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Acacia koa 

Scope: Global
Language: English
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Taxonomy [top]

Kingdom Phylum Class Order Family
Plantae Tracheophyta Magnoliopsida Fabales Leguminosae

Scientific Name: Acacia koa A.Gray
Common Name(s):
English Koa, Gray Koa
Taxonomic Notes: Acacia koa is very similar to Acacia koaia Hillebr. A. koaia has previously been assessed on the Red List (Bruegmann and Caraway 2003). For the purposes of this assessment A. koa Gray is treated as a separate species.

Assessment Information [top]

Red List Category & Criteria: Least Concern ver 3.1
Year Published: 2012
Date Assessed: 2010-03-03
Assessor(s): Contu, S.
Reviewer(s): Hilton-Taylor, C.
Justification:
Acacia koa is currently known to be the dominant canopy endemic tree occurring on six of the Hawaiian islands. The species occurs in mesic forest in a wide range of habitats and elevations (60-2,300 m), and is therefore currently rated as Least Concern. Due to the restricted distribution range and to the fact that processes, such as timber extraction or invasion of alien species, might cause a population decline, A. koa should be monitored over a longer period of time to make sure of the health and status of the populations, along with in situ conservation measures to ensure that the supopulations number and range do not decrease in the future.

Geographic Range [top]

Range Description:Acacia koa is endemic to the Hawaiian islands - Kauai, Oahu, Molokai, Lanai, Maui and Hawaii.
Countries occurrence:
Native:
United States (Hawaiian Is.)
Additional data:
Lower elevation limit (metres):60
Upper elevation limit (metres):2300
Range Map:Click here to open the map viewer and explore range.

Population [top]

Population:A. koa is known to be widespread within its range and often the dominant species.
Current Population Trend:Stable
Additional data:

Habitat and Ecology [top]

Habitat and Ecology:A. koa is a large evergreen broadleaf tree (it can reach 35 m, but more commonly reaches 20-25 m in height, and some populations are much smaller, with a shrub-like form), which can grow in pure stands, but usually is found in mesic forest. Koa is found on all volcanic soil types of all geologic ages. It grows well in moderately to well-drained, medium to very strongly acid soils on both flatland and steep slopes. Occurs in a variety of habitats, has a large elevation range and is often a dominant plant in dry to wet forests at elevations ranging from 60 to 2,300 m (Wagner et al. 1990). Morphological differences in koa have been observed on several islands. Seeds are contained within a pod 15–20 cm long, containing 6–12 seeds. The species is a fast-growing tree.
Systems:Terrestrial

Use and Trade [top]

Use and Trade: The species is mainly used for the timber (currently one of the most expensive woods in the world (Elevitch et al. 2006)), furniture, veneer, and crafts.

Threats [top]

Major Threat(s): A. koa forests were more extensive in the past but land clearing, destruction by animals (animals such as horses, cattle, goats, and pigs are also a very common source of high seedling losses and damage to trees less than 10 years old), insects (in some areas alien insects destroy almost all of the A. koa seeds), alien invasive plants and fire have all contributed to the reduction of its range. The species in the past could be found at 60 or 90 m of elevation, but pests and diseases currently limit koa’s optimal range to elevations above 610 m. On the other hand with long-lived seeds and the ability to regenerate after fire, koa may have potential as a problematic invasive species outside its native range. The species is used for timber, but at present there is not evidence of a population decline due to the species utilization; population dynamic study should be carried out to better understand the species trend.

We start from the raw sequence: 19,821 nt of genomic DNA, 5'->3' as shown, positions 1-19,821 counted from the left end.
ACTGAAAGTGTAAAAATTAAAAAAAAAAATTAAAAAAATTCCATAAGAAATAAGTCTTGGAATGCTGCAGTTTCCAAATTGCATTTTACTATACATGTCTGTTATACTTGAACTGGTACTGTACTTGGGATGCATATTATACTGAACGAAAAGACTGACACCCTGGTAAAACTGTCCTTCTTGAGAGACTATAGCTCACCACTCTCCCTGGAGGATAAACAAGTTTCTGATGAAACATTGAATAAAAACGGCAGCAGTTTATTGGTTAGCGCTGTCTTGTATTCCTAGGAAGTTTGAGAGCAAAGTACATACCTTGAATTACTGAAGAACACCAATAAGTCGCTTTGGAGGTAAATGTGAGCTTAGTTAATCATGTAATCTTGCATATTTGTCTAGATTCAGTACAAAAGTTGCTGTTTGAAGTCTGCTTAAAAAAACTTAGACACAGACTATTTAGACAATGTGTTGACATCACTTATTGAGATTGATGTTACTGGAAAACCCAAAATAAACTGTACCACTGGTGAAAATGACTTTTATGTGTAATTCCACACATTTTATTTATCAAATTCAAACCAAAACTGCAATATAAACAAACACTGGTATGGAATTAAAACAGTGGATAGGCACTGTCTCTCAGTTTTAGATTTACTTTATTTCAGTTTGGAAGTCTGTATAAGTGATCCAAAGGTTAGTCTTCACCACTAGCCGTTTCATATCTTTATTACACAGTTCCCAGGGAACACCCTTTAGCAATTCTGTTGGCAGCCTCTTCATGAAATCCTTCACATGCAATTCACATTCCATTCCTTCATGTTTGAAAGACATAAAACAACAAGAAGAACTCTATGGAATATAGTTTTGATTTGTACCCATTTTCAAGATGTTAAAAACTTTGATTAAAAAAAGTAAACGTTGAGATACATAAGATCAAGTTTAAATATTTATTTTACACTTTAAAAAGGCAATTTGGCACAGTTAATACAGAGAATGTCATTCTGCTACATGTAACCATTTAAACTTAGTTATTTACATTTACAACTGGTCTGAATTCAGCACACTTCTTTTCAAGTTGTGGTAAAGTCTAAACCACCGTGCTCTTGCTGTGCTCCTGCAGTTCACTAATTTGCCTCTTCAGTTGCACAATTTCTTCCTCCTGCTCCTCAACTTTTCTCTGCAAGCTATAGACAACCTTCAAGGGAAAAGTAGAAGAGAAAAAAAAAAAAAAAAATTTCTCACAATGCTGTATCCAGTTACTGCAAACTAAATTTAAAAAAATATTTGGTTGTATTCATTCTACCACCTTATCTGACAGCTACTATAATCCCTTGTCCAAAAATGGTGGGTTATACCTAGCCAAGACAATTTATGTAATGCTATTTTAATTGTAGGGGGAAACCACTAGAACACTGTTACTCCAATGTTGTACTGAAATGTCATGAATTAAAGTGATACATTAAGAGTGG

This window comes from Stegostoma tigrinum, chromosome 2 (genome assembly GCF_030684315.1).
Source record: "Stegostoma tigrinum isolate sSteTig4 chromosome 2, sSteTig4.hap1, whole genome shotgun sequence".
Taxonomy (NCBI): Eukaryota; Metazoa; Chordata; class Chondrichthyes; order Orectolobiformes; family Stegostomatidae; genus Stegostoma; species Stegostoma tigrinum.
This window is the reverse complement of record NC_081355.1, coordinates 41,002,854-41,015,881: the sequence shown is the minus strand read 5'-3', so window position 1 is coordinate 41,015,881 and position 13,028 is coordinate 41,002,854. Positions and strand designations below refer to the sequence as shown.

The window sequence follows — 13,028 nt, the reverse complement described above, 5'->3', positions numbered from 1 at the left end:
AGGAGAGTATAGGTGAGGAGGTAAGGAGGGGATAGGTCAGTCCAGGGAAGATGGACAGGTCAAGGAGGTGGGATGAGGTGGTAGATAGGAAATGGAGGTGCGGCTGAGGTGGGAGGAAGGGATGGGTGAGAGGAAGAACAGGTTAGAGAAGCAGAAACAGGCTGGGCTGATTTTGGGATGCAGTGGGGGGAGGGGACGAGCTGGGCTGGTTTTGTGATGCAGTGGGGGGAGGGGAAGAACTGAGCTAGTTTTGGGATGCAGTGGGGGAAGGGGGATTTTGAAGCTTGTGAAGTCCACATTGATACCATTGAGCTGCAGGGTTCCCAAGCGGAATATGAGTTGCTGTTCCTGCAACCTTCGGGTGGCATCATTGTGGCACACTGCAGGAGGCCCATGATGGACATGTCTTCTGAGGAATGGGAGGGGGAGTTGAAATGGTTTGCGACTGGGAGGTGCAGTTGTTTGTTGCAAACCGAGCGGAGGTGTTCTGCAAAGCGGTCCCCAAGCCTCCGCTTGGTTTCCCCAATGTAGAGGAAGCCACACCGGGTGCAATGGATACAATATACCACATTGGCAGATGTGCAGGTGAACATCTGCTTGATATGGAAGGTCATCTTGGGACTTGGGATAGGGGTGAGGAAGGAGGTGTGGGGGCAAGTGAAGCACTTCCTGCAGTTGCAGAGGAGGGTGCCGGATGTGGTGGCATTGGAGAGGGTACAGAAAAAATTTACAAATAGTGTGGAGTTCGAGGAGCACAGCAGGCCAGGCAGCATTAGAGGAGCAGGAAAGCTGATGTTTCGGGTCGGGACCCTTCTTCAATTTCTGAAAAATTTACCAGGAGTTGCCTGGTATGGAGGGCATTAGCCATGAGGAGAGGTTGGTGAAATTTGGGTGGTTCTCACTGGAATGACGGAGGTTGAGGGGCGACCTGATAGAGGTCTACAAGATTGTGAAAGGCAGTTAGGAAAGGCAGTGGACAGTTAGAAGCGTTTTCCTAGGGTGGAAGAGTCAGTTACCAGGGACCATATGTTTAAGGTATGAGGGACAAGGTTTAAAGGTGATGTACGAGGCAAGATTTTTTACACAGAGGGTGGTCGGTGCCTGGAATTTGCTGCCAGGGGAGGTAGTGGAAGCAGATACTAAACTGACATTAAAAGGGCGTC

Conservation Actions [top]

Conservation Actions: A. koa trees were planted on the islands (more than 1.3 million koa seedlings were planted by the Hawaii Division of Forestry and Wildlife between 1915 and 1946 for watershed protection; in the Hakalau Forest National Wildlife Refuge etc.), because it is an important endemic species for reforestation of degraded lands and is of critical ecological importance because it provides habitat for numerous endemic birds and insects. The abundance and distribution of the Akiapolaau (Hemignathus munroi; Endangered IUCN ver 3.1), Akepa (Loxops coccineus; Endangered IUCN ver 3.1), and Hawaiian Creeper (Oreomystis mana; Endangered IUCN ver 3.1), three of the endangered forest birds on the island of Hawaii, are strongly associated with Koa in forest communities. A. koa has been listed as Apparently Secure (G4) from NatureServe (2009), which is equivalent to IUCN category Least Concern (LC).

Citation: Contu, S. 2012. Acacia koa. The IUCN Red List of Threatened Species 2012: e.T19891713A19999145. . Downloaded on 19 October 2017.
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